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The Right to Kill Whales With Boats

North Atlantic right whale (Eubalaena glacialis) off Grand Manan Island, Bay of Fundy, New Brunswick, Canada.

The North Atlantic right whale is very close to extinction. It wouldn’t really be that hard to save them. But you see, industry:

An endangered North Atlantic right whale calf suffered potentially fatal injuries after an apparent collision with a vessel off Edisto Island, South Carolina, federal officials said Wednesday. 

The calf was spotted Jan. 3, the National Oceanic and Atmospheric Administration Fisheries division reported. 

“Videos shared by the public on social media show several propeller wounds on the head, mouth and left lip of the calf consistent with a vessel strike,” NOAA said in an announcement Wednesday. “These injuries may impact this calf’s ability to nurse successfully.” 

The incident comes as NOAA considers expanding seasonal offshore speed restrictions for vessels aimed at protecting right whales in their annual birthing area along the Southeast coast.  


Opponents of the proposed 35-foot standard for in-season speed limits include the Georgia Ports Authority, which argues that they would make “river pilot” boats unsafe. 

In Savannah, the pilots steer cargo ships along the potentially precarious 25-mile river route from the Atlantic Ocean to the port. But to do that, they need to get to and from the vessels when they’re still at sea.  

That means cruising through the whale conservation zones, where the proposed 10-knot limit would apply to boats designed to cruise at twice that speed, said Jamie McCurry, GPA’s chief administrative officer.   

“Going slower makes them unstable, especially in rough seas,” he explained.  

The pilots, experts in the intricacies of navigating rivers leading to the ports, are considered an irreplaceable element in the operation of GPA facilities.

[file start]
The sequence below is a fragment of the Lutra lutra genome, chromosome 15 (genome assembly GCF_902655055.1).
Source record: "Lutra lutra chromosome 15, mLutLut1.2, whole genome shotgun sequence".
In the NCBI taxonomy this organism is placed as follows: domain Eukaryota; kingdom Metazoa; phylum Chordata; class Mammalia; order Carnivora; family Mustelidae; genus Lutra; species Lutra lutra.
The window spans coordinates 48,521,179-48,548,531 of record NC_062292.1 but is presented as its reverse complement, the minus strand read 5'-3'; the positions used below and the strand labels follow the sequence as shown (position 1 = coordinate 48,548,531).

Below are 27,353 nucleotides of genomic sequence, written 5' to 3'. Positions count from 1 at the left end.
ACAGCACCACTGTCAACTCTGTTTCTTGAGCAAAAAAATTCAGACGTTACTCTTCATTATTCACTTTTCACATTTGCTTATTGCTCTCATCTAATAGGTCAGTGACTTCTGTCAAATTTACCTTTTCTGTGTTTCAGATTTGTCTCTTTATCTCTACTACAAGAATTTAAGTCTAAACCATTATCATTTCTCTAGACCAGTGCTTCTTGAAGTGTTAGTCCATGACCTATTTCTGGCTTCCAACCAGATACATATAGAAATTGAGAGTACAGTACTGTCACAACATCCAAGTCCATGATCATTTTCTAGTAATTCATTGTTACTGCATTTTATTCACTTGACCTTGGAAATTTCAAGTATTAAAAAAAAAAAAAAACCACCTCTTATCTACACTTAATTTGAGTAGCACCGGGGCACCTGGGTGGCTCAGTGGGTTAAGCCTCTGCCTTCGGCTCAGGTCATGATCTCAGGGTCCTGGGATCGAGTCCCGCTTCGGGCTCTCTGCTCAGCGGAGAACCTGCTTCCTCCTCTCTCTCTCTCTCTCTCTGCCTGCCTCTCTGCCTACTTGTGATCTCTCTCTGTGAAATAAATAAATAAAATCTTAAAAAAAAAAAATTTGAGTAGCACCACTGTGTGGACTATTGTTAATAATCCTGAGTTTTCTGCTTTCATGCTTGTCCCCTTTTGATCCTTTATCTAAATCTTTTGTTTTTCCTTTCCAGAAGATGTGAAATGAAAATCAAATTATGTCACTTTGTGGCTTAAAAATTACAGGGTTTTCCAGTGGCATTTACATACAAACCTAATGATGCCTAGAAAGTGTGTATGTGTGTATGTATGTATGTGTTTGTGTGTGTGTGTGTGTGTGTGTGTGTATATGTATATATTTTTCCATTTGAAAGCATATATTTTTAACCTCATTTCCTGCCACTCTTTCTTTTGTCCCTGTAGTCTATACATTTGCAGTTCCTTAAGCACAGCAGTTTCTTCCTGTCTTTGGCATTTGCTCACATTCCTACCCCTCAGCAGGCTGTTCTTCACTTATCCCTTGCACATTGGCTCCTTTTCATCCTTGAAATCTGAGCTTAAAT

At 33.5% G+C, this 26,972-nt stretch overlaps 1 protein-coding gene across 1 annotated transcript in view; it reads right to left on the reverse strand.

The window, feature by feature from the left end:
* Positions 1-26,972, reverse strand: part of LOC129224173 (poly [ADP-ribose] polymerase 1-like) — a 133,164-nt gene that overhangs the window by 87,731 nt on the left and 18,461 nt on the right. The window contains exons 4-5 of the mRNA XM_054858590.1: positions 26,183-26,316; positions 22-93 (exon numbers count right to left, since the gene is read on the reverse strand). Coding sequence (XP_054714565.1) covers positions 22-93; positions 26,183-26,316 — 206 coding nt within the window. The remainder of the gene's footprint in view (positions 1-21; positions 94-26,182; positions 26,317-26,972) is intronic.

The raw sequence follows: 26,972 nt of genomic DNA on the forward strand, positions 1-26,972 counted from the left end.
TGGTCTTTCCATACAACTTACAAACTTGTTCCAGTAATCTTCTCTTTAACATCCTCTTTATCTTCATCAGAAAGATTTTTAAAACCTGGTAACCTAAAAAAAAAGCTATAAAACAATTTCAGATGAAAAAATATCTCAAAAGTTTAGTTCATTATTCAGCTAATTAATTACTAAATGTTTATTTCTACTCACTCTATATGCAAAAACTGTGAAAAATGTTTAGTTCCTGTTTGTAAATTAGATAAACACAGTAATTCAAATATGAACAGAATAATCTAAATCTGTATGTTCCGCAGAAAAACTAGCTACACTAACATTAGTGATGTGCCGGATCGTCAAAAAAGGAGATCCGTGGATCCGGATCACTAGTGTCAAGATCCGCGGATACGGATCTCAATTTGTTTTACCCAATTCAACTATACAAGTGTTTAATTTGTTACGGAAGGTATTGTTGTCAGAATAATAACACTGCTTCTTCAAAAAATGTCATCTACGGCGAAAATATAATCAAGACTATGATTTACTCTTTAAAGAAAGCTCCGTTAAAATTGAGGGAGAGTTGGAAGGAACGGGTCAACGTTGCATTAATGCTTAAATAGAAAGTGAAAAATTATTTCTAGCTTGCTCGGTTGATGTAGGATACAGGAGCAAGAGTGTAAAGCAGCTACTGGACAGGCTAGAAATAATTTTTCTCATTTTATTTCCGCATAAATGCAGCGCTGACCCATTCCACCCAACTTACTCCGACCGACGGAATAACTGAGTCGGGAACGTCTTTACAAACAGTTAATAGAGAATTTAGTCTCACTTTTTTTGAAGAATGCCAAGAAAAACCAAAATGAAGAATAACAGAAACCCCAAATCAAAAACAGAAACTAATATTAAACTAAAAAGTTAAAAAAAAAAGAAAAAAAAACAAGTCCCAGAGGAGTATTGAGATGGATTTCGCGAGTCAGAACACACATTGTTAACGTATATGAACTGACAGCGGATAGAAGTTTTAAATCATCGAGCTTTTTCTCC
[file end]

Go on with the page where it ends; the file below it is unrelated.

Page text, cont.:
“NOAA’s proposed rule change would carry with it increased safety risk to vessels and crew during inclement weather – including the possibility cargo ships could be blown off course,” McCurry said. “This increased risk would have prudent river pilots delaying vessel transits, leading to ships anchoring offshore for extended periods or skipping calls along much of the East Coast in favor of longer, less efficient and more costly routes.” 

But Oceana’s Brogan countered that situational safety exceptions included in the proposed updates fully address GPA’s concerns. 

“With this improved nuance to the rule that provides for rough weather and other conditions, blanket exemptions and exceptions are not warranted and (would) undermine the intended positive outcomes of the new rule,” he explained. 

As for the recently observed calf, NOAA Fisheries biologists made a preliminary determination that it meets the criteria of a “serious injury.”

“This means the whale is likely to die as a result,” the agency said. “We will continue to work with authorized responders to monitor this calf and further document its injuries.”

Given that industry has opposed basically every environmental regulation that has ever existed, it’s hard to take this too seriously. I am sure that there are plenty of ways to make adjustments to make both boats and whales safe. But, well, we all know what the Six Extremist Rulers are going to do to the regulatory state this year, so I guess we might as well just go back to killing the whales for oil! MAGA!

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